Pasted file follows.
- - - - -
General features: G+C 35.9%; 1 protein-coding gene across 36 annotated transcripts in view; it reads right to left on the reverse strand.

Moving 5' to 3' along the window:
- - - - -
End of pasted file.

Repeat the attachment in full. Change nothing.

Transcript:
General features: G+C 35.9%; 1 protein-coding gene across 36 annotated transcripts in view; it reads right to left on the reverse strand.

Moving 5' to 3' along the window: